On September 15, 1994, two Guatemalan human rights organizations, the "Centro por la Justicia y el Derecho Internacional" (CEJIL) and the "Casa Alianza" notified the Inter-American Commission on Human Rights about the violations of human rights directed against young people living in the streets of Guatemala ("ninos de la calle"). The complaint alleged the governmental abduction, torture and murder of the above-mentioned young people of whom three were minors. It also claimed that the government failed adequately to look into these events, and to make civil remedies available to the victims' families. [Editors' Note: As reported in the Washington Post, see Citation below, an estimated 40 million children live in the streets of Latin America. According to human rights activists, some Governments occasionally condone or even promote killing sprees against street people.]
Residents had found the mutilated bodies of the four victims on the outskirts of Guatemala City in 1990. Several witnesses had implicated two Guatemalan police officers. The criminal investigation resulted in a prosecution but the lower courts dismissed it for lack of convincing evidence. The Criminal Branch of the Guatemalan Supreme Court of Justice (Camara Penal de la Corte Suprema de Justicia de Guatemala) ultimately affirmed the dismissal on procedural grounds and for lack of evidence.
The case finally came before the Inter-American Commission on Human Rights for an investigation. On January 30, 1997, the Commission filed a complaint with the Court under the Convention alleging that Guatemala had violated several provisions. These included Article 1 (respect for rights), Article 4 (right to life), Article 5 (right to personal integrity), Article 7 (right to personal liberty), Article 8 (judicial guarantees), Article 19 (childrens' rights), and Article 25 (judicial protection).
The Human Rights Court holds that Guatemala had violated the Convention. Six judges of the Court write an opinion that builds on the jurisprudence of other international tribunals and agreements, including interpretations of the European Convention for the Protection of Human Rights and Fundamental Freedoms of 1950 [312 U.N.T.S. 221] (ECHR) plus the International Covenant on Civil and Political Rights of 1966 [999 U.N.T.S. 171] (ICCPR). In its opinion, the Court describes in detail the supporting documentary evidence and testimony. For example, the mother of Henry Giovanni Contreras, one of the victims, testified that Henry lived mostly in the streets of Guatemala City. He was consuming drugs and alcohol, having been arrested several times. His mother finally found out that police officers had taken him away. Though his corpse later turned up, administrative obstacles stymied her efforts to claim the body. Moreover, she received an anonymous threatening letter.
Bruce Harris, the Regional Director of Casa Alianza, recounted the hazards of investigating the murders. Even though the photographs of the dead bodies showed clear signs of torture, the Guatemalan authorities did not take serious action. Furthermore, one day someone riddled the Alianza's building with bullets. Finally, three Alianza co-workers later had to flee Guatemala under threats of harm. Harris testified that the organization had 392 pending cases of offenses committed against street children. Although 50 or about 13% were homicides, less than five percent of the total ever got into the local courts.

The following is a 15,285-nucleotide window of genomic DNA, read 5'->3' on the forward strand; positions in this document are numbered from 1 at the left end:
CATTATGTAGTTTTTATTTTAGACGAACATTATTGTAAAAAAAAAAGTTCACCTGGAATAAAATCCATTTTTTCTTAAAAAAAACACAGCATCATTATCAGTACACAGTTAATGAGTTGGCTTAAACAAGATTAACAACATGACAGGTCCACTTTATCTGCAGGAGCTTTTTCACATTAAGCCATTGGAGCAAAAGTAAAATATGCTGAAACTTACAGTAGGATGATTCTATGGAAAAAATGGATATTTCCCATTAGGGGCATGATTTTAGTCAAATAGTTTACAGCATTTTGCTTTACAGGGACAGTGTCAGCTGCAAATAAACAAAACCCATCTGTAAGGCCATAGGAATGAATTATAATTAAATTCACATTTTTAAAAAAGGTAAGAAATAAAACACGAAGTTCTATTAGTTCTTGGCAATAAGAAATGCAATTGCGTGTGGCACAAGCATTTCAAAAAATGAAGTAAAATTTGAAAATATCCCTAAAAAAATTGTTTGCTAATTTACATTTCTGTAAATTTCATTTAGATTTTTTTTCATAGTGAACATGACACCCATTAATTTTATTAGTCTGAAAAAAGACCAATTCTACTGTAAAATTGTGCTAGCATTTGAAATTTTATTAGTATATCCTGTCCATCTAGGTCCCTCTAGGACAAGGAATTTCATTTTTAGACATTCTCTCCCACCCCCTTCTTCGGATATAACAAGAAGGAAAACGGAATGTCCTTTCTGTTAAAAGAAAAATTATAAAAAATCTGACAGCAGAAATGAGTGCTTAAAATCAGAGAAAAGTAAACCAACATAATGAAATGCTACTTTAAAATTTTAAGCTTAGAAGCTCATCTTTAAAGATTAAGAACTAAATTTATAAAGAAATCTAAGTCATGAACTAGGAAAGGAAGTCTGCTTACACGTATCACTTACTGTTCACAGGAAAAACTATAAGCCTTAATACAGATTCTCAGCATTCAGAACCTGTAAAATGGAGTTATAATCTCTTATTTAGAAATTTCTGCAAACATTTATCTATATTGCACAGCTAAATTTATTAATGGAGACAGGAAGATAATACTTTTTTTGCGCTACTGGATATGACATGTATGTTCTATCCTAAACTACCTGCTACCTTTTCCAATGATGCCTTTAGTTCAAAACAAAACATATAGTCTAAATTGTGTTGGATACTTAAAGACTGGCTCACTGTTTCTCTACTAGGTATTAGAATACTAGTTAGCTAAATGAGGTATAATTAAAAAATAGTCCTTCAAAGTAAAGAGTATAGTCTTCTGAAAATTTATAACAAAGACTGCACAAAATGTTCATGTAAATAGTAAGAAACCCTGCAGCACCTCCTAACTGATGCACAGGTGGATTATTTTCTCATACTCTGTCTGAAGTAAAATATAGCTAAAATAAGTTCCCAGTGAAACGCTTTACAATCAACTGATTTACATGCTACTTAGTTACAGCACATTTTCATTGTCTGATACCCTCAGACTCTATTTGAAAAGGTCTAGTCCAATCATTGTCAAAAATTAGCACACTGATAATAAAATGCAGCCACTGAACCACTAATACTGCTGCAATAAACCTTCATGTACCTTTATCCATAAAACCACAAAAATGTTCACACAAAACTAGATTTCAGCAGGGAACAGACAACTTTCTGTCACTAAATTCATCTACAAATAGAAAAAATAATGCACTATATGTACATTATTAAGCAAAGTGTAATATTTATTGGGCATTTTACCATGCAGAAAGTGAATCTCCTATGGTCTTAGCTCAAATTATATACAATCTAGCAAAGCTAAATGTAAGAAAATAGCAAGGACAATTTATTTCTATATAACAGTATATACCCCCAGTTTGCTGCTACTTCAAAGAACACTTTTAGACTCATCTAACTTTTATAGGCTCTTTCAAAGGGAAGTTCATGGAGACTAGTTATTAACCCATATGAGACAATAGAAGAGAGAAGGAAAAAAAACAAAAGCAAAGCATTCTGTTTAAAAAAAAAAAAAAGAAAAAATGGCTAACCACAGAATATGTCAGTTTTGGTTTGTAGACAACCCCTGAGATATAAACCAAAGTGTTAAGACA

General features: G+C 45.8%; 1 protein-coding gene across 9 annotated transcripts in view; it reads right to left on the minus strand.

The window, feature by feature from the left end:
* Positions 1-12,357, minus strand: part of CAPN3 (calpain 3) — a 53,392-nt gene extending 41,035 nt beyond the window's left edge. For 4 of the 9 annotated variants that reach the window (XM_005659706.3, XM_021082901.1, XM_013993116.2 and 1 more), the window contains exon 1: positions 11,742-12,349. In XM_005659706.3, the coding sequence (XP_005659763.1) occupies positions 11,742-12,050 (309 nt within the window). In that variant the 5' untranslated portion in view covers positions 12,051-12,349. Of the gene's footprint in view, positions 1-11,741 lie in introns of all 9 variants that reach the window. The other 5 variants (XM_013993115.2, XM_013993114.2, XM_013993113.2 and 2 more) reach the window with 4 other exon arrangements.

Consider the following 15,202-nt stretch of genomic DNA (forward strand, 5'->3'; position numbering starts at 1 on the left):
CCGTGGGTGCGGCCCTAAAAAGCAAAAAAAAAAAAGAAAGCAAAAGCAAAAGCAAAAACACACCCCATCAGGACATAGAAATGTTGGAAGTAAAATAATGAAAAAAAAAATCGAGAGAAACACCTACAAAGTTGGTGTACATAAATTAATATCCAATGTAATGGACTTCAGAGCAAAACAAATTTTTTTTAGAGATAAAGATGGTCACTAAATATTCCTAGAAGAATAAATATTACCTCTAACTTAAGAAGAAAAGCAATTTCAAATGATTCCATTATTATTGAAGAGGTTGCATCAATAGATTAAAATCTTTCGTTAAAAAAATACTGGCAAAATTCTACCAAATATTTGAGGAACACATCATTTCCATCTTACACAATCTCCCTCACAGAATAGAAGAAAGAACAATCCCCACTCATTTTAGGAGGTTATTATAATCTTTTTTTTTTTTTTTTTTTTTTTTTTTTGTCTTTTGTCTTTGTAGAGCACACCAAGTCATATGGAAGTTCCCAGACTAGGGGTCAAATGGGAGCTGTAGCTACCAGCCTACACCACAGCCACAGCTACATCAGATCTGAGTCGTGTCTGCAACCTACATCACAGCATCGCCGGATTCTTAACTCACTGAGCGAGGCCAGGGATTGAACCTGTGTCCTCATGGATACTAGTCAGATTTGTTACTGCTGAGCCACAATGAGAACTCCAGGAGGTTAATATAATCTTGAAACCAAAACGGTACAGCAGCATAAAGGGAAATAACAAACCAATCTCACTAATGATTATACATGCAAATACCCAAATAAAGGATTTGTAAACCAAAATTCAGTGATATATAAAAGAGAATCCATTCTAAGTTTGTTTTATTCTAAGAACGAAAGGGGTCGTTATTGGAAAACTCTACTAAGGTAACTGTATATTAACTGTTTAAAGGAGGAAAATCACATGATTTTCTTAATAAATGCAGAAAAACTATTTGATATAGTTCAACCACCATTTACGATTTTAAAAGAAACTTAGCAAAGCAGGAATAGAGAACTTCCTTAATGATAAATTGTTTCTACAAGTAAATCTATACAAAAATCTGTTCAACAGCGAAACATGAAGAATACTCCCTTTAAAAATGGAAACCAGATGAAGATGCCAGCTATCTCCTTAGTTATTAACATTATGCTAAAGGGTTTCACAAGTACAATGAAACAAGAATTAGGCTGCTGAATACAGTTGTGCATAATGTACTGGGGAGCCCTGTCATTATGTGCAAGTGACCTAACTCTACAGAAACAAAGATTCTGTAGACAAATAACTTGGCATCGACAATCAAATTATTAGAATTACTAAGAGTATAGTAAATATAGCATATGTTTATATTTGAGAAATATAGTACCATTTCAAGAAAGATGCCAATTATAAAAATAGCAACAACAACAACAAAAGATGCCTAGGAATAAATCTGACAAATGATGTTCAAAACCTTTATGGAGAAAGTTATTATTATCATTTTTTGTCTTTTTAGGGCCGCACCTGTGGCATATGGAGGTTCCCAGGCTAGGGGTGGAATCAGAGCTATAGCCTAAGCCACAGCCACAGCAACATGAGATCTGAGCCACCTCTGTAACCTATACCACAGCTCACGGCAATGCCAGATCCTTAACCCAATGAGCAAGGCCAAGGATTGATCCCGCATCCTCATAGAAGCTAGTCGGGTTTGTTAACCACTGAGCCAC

Here, Guatemala did not directly contest either the allegations or the evidence before the Human Rights court. Based on the evidence presented by the witnesses, the Court finds that Guatemala has in fact violated Articles 4, 5, 7, 8, 19, and 25.
As for Article 4 (right to life), the Court cites the U.N. Committee on Human Rights (a creation of the ICCPR, above) as declaring that the State must prevent and punish killings by government forces. The Court also notes that the European Court of Human Rights has recognized a presumption that the government must be accountable for the abuse that a person suffers while in government custody. See ECHR Article 5 (Right to Liberty and Security)
In applying Article 7 on the right to liberty and personal safety, the Court again refers to the jurisprudence of the European Human Rights Court. That Court has emphasized that a government's failure to publish a person's arrest completely ignores these rights.
Moreover, the Court finds Article 19 on the special rights of children applicable here. It further notes that there is a very comprehensive corpus juris for the international protection of children that exemplifies the scope of this Article.
In addition, the Court applies the Inter-American Convention to Prevent and Punish Torture of December 9, 1985 [25 I.L.M. 519 (1986)]. It concludes that Guatemala has violated Articles 1 (governments must prevent and punish torture), 6 (governments must establish effective measures against torture), and 8 (investigations of torture are mandatory). Guatemala had not addressed these issues in its final pleadings.